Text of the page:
The Fisher Fine Arts Library was built in the heart of the University of Pennsylvania campus in the 1890s. With towering staircases, stained-glass windows, high ceilings in the reading room, and a fortress-like exterior, the building brings to mind both a castle and a majestic cathedral. Today the building is listed on the National Register of Historic Places and has been declared a National Historic Landmark.
6. Buhl Mansion Guesthouse & Spa
Type of experience: Bed & Breakfast
Happy Travelers will marvel at the exquisite detail of the Buhl Mansion. The Richardsonian Romanesque mansion was built in the 1890s as a gift from Frank Buhl to his new wife, Julia. Today, you can get a taste of royal life as the mansion is now an exquisite bed and breakfast, with gorgeous rooms decorated with the castle’s first family in mind. Be sure to book some time to relax and indulge at their luxurious and opulent on-site spa!
7. Eastern State Penitentiary
Type of experience: Historical prison
Housing Al Capone and other notable criminals throughout its long history, Eastern State Penitentiary was the world’s first true penitentiary and also the largest building in the U.S. when it opened in 1829. With its 30-foot, barrel vaulted hallways and tall arched windows, the penitentiary’s interior was built to resemble a church and inspire penitence, while the exterior with its Gothic façade resembling a medieval castle was built to intimidate and deter crime. No longer housing inmates, it’s now open for you to tour.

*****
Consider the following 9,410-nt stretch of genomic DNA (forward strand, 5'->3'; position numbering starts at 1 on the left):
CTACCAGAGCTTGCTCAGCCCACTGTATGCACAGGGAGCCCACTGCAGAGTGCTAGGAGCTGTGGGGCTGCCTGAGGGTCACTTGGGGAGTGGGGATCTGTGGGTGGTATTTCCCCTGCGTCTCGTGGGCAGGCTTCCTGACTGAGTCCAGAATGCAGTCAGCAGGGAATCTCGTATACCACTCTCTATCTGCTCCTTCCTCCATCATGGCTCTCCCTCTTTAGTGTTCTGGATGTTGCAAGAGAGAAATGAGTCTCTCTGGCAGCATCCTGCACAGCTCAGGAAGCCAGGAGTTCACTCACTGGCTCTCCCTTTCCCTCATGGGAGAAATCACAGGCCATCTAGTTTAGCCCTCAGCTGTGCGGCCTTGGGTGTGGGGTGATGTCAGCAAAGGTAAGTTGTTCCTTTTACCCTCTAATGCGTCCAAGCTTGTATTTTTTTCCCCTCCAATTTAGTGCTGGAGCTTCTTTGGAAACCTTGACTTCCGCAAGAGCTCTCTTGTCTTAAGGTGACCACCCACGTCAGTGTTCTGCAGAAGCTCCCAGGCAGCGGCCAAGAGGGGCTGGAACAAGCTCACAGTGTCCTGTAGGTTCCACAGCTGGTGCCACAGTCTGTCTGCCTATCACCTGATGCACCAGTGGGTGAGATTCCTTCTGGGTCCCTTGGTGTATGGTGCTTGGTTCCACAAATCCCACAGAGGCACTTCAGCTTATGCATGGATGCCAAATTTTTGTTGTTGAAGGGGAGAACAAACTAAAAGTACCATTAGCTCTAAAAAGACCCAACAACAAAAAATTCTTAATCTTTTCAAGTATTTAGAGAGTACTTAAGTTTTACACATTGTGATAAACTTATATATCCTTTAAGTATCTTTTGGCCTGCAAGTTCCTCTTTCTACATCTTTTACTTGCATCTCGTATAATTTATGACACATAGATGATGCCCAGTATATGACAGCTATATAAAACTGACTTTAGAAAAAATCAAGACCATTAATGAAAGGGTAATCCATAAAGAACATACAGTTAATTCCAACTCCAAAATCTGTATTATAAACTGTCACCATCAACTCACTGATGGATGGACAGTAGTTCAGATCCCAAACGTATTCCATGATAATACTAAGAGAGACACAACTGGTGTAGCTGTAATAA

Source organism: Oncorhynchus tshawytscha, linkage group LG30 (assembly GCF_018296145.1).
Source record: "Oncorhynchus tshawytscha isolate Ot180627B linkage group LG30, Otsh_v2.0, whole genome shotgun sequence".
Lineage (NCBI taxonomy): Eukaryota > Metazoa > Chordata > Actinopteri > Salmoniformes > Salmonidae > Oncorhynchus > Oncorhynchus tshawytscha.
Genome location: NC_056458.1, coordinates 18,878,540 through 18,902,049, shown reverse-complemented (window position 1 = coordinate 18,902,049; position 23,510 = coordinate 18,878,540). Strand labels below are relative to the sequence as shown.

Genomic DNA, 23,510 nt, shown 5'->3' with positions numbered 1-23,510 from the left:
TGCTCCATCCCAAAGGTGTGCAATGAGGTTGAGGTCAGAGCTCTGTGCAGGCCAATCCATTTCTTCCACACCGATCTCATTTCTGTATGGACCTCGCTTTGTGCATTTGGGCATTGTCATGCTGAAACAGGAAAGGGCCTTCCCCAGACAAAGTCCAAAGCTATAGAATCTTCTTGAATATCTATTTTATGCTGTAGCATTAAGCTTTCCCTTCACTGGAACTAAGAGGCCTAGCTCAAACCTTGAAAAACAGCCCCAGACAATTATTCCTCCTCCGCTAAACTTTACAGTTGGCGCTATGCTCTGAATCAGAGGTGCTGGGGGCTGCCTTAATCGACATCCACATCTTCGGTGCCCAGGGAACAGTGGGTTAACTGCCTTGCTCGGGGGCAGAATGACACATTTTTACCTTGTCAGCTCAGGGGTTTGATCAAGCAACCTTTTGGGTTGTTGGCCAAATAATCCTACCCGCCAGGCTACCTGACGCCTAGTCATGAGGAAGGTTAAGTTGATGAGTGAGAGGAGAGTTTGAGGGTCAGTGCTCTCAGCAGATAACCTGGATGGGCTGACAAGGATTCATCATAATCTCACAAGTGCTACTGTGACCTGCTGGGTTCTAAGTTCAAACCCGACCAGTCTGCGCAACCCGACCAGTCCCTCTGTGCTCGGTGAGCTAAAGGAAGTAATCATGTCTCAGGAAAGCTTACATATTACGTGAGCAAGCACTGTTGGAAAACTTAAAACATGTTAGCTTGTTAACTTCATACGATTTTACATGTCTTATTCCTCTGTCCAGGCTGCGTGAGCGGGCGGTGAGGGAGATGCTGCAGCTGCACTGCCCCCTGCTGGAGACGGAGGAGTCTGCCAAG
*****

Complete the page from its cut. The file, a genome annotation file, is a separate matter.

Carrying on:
8. Bryn Athyn Cathedral
Type of experience: Cathedral
A project of the Pitcairn family, Bryn Athyn Cathedral’s symbolic building incorporates the teachings of the New Church. Built between 1913 and 1928, the main cathedral is Gothic style, while some of the adjacent buildings take on a Romanesque style. Take a guided tour to learn about this exquisite building and the 300 local artisans who built this magnificent architectural wonder during the height of the American Arts & Crafts Movement using old world craftsmanship. Please be respectful when visiting; the cathedral continues to be the central place of worship for Bryn Athyn Church and a gathering place for members of the New Church throughout the world.
9. Hawley Silk Mill
Type of experience: Repurposed silk mill
Shop and eat as you make your way through the Hawley Silk Mill, a 19th-century mill disguised as a castle and the largest bluestone structure in the world. Listed on the National Register of Historic Places and no longer a functioning textile mill, the multipurpose space now houses art galleries, bakery and coffee shop, fitness center, and variety of shops, and continues to be a centerpiece of the community.
10. Grey Towers
Type of experience: Historic Site
Grey Towers was built as a summer home in 1886 for the family of James and Mary Pinchot — the parents of Gifford Pinchot, the 28th Governor of Pennsylvania and first chief of the United States Forest Service. Designed by Robert Morris Hunt, the leading architect of the era, the Pinchot summer home was built to reflect the family’s French heritage. The mansion and garden are open for guided tours and the grounds for self-guided tours seven days a week year-round.